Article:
Thursday, September 20, 2012

My story

I stumbled upon the book, Look Me In The Eyes, a memoir written by a man diagnosed with Aspergers when he was an adult. The book chronicles his life from the early memories of his problematic childhood to his surprising entrepreneurial success as an adult. I think this book gives great insight on the difficulties that people with Aspergers have trying to ‘fit in’ with a society that inadvertently misunderstands them and often labels them as deviant. The author talks about his family and how he and his brother had very different upbringing largely due to his parent’s abusive and failing marriage shortly after his younger brother was born. After doing research to find more about the author, I learned that his brother is also an author. He wrote the book, “Running with Scissors,” which is his own memoir about his life with the same parents. The Running with Scissors author is not as kind when describing his parents. In fact, his book focuses on his parent’s abandoning him, the sexual abuse he experienced while in the custody of his ‘adoptive’ parents, and his mother’s frequent psychological breaks. His tragic youth led me to feel compassion for the “Scissors’” author as well as a sense of sorrow for his mother. You see the Look Me In The Eyes’ author believed that his father had Aspergers, which may have contributed to the father's dysfunction as a parent and a husband. I am not certain what kind of mental illness the authors’ mother suffered from, but I do know and can relate to how difficult it is to be married to an individual that is in denial about their own mental issues. Then to have a child that is considered weird and intolerable by his peers and the community must have been very distressing for the authors’ mother. The Look Me In The Eyes author talks about how his mom took him to multiple psychiatrists, therapists, etc. in her effort to figure out what was wrong with him. I wonder how much courage it took for a mother in the late 60s to act on her instincts and attempt to get help for her child. I imagine she faced many emotions: guilt, shame, confusion, and incompetence. Her husband and her son were “different”. How did she cope with this revelation? Perhaps it is explained in the Running with Scissors’ author’s book. Was she so broken mentally that she was unable to care for her young son after the demise of her abusive marriage and the challenges she endured raising a child with special needs [who describes himself as a troublemaker].
I reflected on challenges in my own marriage and my own feelings of failure and depression. In my effort to free myself from some of the resentment that I’ve had being married to someone with cognitive differences, I have listed some of the issues that I have dealt with during my time with Marty’s dad. It is my way of acknowledging my pain, loneliness, and anger which, unfortunately, often manifest in various forms of physical illness and isolation.
When I realized that something was “not quite right” with Marty’s dad, I contemplated a divorce; but at the time I was very religious and feared God’s judgment. I even thought that the difficulties that I was having in my marriage were some sort of punishment for the sins of my youth. I struggled with feelings of loneliness, insecurity, sadness, and confusion. I wanted to be married, but I wasn’t getting my emotional, spiritual, or physical needs met. On top of that, Marty’s dad was not good with managing money, so we suffered financially. The expectations that I had for a partner were not evident in Marty’s dad; our values were different, and our spiritual views clashed; and I became a frustrated caregiver of a grown man and primary parent for 2 children [with their own special needs]. My friend’s concerns with their husband seemed trivial to my marital crisis. I was weary and angry, “Who, the hell, was this man that I married?” During our courtship, we seemed harmonious, he appeared to be “normal”; heck, his mother even promised me that he would make a “very good husband.” We had similar interests, or so I thought. He was nice, well-mannered, and highly educated. I must have mistaken his tendencies to obsess over the latest "special interest," which this time happened to be me, for affection and adoration. How did the man that I was friends with 2 years prior to marriage become this man that I now regretted ever meeting, much less, marrying? I guess the pressures of marriage proved to be too much for him. After years of faking it, it was very hard for Marty’s dad to adapt to living with individuals that he had to actually provide support and care for. This was a reality that he had no script or frame of reference for. And, I quickly grew very tired of being the ‘teacher’.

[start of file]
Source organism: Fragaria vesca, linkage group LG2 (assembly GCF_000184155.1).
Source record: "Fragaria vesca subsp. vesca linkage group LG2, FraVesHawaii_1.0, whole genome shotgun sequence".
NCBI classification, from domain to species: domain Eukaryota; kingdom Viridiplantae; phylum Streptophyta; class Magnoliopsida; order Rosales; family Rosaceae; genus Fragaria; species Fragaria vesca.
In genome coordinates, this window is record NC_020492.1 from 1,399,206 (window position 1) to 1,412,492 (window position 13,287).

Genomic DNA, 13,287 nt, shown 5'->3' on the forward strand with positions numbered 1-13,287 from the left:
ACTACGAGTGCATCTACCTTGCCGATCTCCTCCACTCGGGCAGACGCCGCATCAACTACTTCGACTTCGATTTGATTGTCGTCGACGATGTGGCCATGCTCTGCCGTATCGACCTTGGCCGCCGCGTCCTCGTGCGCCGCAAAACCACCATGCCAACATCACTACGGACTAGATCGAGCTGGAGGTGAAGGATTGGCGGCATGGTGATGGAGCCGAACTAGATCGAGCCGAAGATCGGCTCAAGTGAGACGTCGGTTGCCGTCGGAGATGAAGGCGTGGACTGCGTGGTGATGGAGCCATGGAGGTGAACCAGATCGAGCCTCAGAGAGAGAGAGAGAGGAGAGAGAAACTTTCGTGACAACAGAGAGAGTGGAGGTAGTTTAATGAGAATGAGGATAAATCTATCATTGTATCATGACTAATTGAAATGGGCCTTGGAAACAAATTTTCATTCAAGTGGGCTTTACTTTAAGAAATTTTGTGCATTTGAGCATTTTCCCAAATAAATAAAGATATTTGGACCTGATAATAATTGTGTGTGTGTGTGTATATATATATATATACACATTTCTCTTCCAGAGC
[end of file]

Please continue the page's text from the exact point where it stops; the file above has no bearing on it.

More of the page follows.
What I experienced in my relationship with an incompatible partner:
  • Emotional deprivation - being deprived of reciprocal love and affirmation
  • Feelings of knowing something is “not right” but fear of not being believed 
  • loss of 'self'' as priority shifts to "figuring him out"
  • Declining self esteem as marital issues were usually blamed on me
  • Lack of confidence in myself due to struggles with conception and intimacy
  • Feeling burdened by additional responsibilities and imbalance in division of labor
  • Grieving the husband that I thought he was be capable of being
  • Worry and anxiety about how his issues might affect our children
  • Fear of the possibility of having a child with an ASD 
  • Feeling trapped and worried about how to financially support children after divorce
Physical symptoms of my stress:
  • Numerous sinus infections and colds
  • Irritable Bowel Syndrome (IBS)
  • Carpel tunnel syndrome
  • Depression and Anxiety
  • Insomnia
  • Pre and post partum depression
  • Caffeine addiction
  • Benign tumors
  • Migraine headaches

1 comment:

  1. Hi I'm a black female aspie with ADHD from London and I've just begun to read about your blog.